“Even today, I’m still a little paranoid here and there, after it’s all said and done.”

Discrimination around transgendered people can range from blatant discrimination and harassment to failure to accommodate, which comes up often in regards to gender spaces — and bathrooms in particular, said Kindred.

“A trans person will always prefer to use a gender-neutral bathroom. It’s a good idea for employers to have single-cell bathrooms available that don’t require gender markers in order to have access to them. But if that’s not an option, then a trans person will use the bathroom that’s appropriate to how they present themselves,” he said. “If someone has a problem with using the female washroom when a transgendered person is able to use it, the problem is with the other co-worker, not with the trans person.”

Dealing with the washroom question can be a challenge, but adding separate washrooms may not be the best solution because a transgender person presenting as a man or woman is “not some third new category, strange in-between category,” said MacKay.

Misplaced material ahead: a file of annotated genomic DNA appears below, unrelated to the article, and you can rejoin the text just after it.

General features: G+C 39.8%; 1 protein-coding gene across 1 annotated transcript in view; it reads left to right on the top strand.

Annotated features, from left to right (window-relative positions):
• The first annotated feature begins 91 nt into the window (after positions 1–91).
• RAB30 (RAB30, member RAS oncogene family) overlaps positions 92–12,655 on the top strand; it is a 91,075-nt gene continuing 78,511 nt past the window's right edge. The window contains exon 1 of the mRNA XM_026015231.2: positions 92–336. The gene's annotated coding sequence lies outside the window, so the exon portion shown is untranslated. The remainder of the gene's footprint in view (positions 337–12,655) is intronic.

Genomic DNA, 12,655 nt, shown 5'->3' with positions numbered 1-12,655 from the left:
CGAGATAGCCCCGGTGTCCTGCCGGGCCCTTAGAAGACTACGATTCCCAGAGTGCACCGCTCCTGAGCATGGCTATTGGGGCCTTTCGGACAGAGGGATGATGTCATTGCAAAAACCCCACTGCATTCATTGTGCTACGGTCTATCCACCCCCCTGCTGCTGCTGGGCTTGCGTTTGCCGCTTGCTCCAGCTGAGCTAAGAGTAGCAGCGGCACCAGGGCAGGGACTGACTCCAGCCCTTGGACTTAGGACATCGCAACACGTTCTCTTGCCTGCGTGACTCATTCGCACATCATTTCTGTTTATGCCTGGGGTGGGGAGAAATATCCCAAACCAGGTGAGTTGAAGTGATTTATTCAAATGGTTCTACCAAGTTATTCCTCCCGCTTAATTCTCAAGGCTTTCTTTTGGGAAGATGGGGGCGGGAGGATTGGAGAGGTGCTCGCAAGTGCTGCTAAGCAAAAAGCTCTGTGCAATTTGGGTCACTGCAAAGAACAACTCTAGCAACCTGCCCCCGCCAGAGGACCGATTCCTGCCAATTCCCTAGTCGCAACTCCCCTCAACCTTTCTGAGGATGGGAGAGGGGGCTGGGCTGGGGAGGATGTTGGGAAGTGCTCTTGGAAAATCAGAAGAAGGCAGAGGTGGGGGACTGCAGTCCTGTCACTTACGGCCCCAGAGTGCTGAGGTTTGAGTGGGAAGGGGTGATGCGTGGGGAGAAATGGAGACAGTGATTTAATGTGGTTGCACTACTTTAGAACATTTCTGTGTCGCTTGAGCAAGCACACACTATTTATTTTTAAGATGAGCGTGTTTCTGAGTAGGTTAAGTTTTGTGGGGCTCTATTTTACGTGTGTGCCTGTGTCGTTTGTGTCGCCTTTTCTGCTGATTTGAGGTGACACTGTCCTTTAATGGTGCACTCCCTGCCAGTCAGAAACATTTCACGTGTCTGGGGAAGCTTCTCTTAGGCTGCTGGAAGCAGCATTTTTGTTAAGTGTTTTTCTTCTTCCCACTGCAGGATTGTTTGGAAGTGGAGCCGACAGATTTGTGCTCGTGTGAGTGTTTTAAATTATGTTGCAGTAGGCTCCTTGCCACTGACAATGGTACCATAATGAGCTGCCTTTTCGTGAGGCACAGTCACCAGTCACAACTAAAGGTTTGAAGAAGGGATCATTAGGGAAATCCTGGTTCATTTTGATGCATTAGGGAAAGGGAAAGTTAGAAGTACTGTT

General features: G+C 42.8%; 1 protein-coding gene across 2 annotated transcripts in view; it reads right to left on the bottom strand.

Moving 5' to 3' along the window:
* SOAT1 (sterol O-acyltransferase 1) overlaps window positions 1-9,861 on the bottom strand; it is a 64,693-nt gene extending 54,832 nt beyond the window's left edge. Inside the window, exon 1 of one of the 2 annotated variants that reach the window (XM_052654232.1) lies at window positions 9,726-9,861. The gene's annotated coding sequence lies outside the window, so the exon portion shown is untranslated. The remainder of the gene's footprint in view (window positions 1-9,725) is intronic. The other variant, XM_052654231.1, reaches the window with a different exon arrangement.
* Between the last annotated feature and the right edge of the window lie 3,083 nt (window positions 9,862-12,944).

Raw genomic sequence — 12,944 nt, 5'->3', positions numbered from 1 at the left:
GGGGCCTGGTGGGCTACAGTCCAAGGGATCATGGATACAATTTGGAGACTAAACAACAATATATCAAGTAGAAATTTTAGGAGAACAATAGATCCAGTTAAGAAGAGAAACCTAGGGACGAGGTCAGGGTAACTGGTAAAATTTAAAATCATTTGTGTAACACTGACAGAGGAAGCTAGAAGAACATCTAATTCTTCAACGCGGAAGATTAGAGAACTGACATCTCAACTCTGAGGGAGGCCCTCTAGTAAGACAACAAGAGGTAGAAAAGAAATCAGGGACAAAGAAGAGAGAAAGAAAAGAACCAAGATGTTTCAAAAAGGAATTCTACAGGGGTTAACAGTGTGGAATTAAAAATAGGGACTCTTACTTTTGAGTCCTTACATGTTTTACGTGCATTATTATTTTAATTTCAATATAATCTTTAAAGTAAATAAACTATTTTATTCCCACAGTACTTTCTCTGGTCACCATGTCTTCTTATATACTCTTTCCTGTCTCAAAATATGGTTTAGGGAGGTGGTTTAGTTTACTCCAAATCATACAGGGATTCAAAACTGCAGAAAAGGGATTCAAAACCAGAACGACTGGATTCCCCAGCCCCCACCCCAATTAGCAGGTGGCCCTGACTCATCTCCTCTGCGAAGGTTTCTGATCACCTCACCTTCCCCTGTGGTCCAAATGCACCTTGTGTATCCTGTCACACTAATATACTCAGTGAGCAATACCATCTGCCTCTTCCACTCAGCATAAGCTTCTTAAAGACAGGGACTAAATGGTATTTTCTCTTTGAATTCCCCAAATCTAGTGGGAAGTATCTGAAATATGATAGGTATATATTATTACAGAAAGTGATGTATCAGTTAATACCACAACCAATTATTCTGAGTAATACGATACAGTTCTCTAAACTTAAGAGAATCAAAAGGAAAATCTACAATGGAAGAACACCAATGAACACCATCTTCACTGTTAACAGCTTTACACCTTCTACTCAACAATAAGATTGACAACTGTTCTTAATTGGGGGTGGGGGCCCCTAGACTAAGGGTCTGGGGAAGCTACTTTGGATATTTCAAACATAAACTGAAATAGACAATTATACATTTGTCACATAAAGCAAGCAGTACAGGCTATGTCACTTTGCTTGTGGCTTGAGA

“It does raise some tricky issues of balance,” he said. “Getting into (a) human rights code is an important vehicle symbolically and for education and for protection, but it doesn’t solve immediately the way people think, so you’ve got to work on that too.”

Giving co-workers some time to adjust to the change is a good idea, said Sandy.

“When I first transitioned, there was a couple of people having sticky problems with the pronouns, but I had patience,” she said. “You can’t expect too much from people because it does take time for people to absorb it and get used to it.”